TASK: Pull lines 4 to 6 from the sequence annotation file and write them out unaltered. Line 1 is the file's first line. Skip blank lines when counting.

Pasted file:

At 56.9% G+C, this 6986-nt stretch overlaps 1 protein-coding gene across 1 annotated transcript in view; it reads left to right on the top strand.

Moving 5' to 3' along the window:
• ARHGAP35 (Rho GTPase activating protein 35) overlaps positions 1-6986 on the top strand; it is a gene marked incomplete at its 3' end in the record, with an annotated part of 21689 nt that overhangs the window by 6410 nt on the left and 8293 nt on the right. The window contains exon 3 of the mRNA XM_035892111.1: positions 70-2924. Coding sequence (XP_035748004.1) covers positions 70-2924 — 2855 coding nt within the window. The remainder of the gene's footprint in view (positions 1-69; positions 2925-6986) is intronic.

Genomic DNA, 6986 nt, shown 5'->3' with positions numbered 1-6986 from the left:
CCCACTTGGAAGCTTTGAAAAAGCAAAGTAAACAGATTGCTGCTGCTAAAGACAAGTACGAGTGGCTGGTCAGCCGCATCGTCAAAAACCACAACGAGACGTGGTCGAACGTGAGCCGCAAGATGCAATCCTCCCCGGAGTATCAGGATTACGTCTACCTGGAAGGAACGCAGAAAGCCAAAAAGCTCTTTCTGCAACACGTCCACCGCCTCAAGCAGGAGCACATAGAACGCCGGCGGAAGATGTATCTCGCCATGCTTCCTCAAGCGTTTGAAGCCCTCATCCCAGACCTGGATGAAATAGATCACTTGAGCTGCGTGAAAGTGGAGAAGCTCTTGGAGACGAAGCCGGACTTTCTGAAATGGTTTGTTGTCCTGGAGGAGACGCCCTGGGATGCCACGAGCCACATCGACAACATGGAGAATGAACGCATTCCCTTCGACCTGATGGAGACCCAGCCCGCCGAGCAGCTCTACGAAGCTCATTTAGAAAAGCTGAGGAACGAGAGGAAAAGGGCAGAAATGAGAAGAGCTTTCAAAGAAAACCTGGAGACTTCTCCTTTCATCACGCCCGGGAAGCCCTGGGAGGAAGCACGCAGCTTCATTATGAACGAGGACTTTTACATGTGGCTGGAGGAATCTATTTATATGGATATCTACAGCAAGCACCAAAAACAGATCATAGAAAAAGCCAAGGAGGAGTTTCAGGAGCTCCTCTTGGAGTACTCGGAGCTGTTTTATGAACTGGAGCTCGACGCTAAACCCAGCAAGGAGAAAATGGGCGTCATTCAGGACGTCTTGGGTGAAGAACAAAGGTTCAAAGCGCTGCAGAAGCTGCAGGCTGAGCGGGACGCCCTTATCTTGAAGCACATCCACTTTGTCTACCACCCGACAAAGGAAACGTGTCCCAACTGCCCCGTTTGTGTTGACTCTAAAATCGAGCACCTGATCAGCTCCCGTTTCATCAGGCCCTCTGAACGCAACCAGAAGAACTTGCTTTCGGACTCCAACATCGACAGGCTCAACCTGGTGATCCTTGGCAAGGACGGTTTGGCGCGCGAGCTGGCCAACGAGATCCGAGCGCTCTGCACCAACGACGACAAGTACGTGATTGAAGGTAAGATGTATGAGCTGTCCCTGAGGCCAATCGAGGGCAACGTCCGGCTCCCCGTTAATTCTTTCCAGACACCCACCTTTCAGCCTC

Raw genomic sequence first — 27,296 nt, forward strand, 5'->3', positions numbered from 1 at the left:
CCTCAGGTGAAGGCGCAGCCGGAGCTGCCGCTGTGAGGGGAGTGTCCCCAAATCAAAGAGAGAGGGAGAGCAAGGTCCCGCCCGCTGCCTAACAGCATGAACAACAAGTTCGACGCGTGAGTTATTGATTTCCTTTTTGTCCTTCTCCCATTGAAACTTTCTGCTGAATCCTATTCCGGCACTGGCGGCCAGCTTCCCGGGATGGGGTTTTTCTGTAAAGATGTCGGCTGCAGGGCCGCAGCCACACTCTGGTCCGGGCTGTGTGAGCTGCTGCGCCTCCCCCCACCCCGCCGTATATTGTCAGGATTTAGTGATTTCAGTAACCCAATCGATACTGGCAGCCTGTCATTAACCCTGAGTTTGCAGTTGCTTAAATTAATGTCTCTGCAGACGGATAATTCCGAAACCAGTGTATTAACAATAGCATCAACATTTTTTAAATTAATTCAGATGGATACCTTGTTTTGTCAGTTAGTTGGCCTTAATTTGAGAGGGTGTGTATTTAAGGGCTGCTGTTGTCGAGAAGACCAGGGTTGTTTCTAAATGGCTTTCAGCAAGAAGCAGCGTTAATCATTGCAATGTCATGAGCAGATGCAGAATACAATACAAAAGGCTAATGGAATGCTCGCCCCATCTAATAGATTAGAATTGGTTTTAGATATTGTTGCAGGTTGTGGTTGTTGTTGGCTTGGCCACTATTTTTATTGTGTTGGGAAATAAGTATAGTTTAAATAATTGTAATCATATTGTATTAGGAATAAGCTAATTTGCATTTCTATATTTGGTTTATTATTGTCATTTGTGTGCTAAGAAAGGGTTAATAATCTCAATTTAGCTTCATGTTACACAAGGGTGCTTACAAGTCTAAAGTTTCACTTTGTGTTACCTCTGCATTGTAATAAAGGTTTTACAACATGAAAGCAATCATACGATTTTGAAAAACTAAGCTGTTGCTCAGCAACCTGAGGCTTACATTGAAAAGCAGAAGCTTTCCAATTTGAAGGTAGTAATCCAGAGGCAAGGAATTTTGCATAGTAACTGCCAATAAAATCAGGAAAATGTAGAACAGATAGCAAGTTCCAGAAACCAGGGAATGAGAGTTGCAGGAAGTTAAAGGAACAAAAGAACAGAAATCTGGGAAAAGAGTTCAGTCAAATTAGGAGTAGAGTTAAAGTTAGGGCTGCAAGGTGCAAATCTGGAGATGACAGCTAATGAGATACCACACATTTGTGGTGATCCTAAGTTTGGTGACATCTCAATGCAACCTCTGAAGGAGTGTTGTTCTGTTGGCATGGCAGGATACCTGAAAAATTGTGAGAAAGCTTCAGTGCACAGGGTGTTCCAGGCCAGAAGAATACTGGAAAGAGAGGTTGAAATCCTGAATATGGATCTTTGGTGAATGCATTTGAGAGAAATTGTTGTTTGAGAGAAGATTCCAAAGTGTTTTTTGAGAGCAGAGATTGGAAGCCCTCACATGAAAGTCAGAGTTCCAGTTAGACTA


Genomic DNA, 6986 nt, shown 5'->3' with positions numbered 1-6986 from the left:
CCCACTTGGAAGCTTTGAAAAAGCAAAGTAAACAGATTGCTGCTGCTAAAGACAAGTACGAGTGGCTGGTCAGCCGCATCGTCAAAAACCACAACGAGACGTGGTCGAACGTGAGCCGCAAGATGCAATCCTCCCCGGAGTATCAGGATTACGTCTACCTGGAAGGAACGCAGAAAGCCAAAAAGCTCTTTCTGCAACACGTCCACCGCCTCAAGCAGGAGCACATAGAACGCCGGCGGAAGATGTATCTCGCCATGCTTCCTCAAGCGTTTGAAGCCCTCATCCCAGACCTGGATGAAATAGATCACTTGAGCTGCGTGAAAGTGGAGAAGCTCTTGGAGACGAAGCCGGACTTTCTGAAATGGTTTGTTGTCCTGGAGGAGACGCCCTGGGATGCCACGAGCCACATCGACAACATGGAGAATGAACGCATTCCCTTCGACCTGATGGAGACCCAGCCCGCCGAGCAGCTCTACGAAGCTCATTTAGAAAAGCTGAGGAACGAGAGGAAAAGGGCAGAAATGAGAAGAGCTTTCAAAGAAAACCTGGAGACTTCTCCTTTCATCACGCCCGGGAAGCCCTGGGAGGAAGCACGCAGCTTCATTATGAACGAGGACTTTTACATGTGGCTGGAGGAATCTATTTATATGGATATCTACAGCAAGCACCAAAAACAGATCATAGAAAAAGCCAAGGAGGAGTTTCAGGAGCTCCTCTTGGAGTACTCGGAGCTGTTTTATGAACTGGAGCTCGACGCTAAACCCAGCAAGGAGAAAATGGGCGTCATTCAGGACGTCTTGGGTGAAGAACAAAGGTTCAAAGCGCTGCAGAAGCTGCAGGCTGAGCGGGACGCCCTTATCTTGAAGCACATCCACTTTGTCTACCACCCGACAAAGGAAACGTGTCCCAACTGCCCCGTTTGTGTTGACTCTAAAATCGAGCACCTGATCAGCTCCCGTTTCATCAGGCCCTCTGAACGCAACCAGAAGAACTTGCTTTCGGACTCCAACATCGACAGGCTCAACCTGGTGATCCTTGGCAAGGACGGTTTGGCGCGCGAGCTGGCCAACGAGATCCGAGCGCTCTGCACCAACGACGACAAGTACGTGATTGAAGGTAAGATGTATGAGCTGTCCCTGAGGCCAATCGAGGGCAACGTCCGGCTCCCCGTTAATTCTTTCCAGACACCCACCTTTCAGCCTC

Raw genomic sequence first — 27,296 nt, forward strand, 5'->3', positions numbered from 1 at the left: